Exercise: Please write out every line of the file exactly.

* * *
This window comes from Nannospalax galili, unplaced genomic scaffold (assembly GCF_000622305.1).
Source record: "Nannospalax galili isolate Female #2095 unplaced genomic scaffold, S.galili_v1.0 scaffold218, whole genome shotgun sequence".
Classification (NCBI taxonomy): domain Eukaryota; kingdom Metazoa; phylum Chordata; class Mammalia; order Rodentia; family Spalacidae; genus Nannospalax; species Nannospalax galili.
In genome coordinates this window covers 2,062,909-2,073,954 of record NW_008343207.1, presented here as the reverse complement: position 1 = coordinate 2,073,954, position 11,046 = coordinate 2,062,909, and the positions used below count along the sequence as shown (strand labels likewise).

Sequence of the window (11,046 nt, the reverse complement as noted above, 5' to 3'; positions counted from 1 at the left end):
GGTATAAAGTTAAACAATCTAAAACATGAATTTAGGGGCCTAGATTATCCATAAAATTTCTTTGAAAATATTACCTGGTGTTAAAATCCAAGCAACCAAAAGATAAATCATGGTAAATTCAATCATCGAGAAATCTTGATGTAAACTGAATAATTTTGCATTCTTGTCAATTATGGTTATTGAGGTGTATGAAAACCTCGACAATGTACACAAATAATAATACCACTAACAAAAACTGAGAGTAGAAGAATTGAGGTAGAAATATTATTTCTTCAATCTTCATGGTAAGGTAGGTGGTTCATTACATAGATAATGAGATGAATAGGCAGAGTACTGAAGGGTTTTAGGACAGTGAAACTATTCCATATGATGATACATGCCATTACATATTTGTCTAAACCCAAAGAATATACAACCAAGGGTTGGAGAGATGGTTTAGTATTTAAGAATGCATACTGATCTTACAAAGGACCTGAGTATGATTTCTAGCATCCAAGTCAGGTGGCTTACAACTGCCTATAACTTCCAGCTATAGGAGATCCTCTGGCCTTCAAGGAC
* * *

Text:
This window comes from Nannospalax galili, unplaced genomic scaffold (assembly GCF_000622305.1).
Source record: "Nannospalax galili isolate Female #2095 unplaced genomic scaffold, S.galili_v1.0 scaffold218, whole genome shotgun sequence".
Classification (NCBI taxonomy): domain Eukaryota; kingdom Metazoa; phylum Chordata; class Mammalia; order Rodentia; family Spalacidae; genus Nannospalax; species Nannospalax galili.
In genome coordinates this window covers 2,062,909-2,073,954 of record NW_008343207.1, presented here as the reverse complement: position 1 = coordinate 2,073,954, position 11,046 = coordinate 2,062,909, and the positions used below count along the sequence as shown (strand labels likewise).

Sequence of the window (11,046 nt, the reverse complement as noted above, 5' to 3'; positions counted from 1 at the left end):
GGTATAAAGTTAAACAATCTAAAACATGAATTTAGGGGCCTAGATTATCCATAAAATTTCTTTGAAAATATTACCTGGTGTTAAAATCCAAGCAACCAAAAGATAAATCATGGTAAATTCAATCATCGAGAAATCTTGATGTAAACTGAATAATTTTGCATTCTTGTCAATTATGGTTATTGAGGTGTATGAAAACCTCGACAATGTACACAAATAATAATACCACTAACAAAAACTGAGAGTAGAAGAATTGAGGTAGAAATATTATTTCTTCAATCTTCATGGTAAGGTAGGTGGTTCATTACATAGATAATGAGATGAATAGGCAGAGTACTGAAGGGTTTTAGGACAGTGAAACTATTCCATATGATGATACATGCCATTACATATTTGTCTAAACCCAAAGAATATACAACCAAGGGTTGGAGAGATGGTTTAGTATTTAAGAATGCATACTGATCTTACAAAGGACCTGAGTATGATTTCTAGCATCCAAGTCAGGTGGCTTACAACTGCCTATAACTTCCAGCTATAGGAGATCCTCTGGCCTTCAAGGAC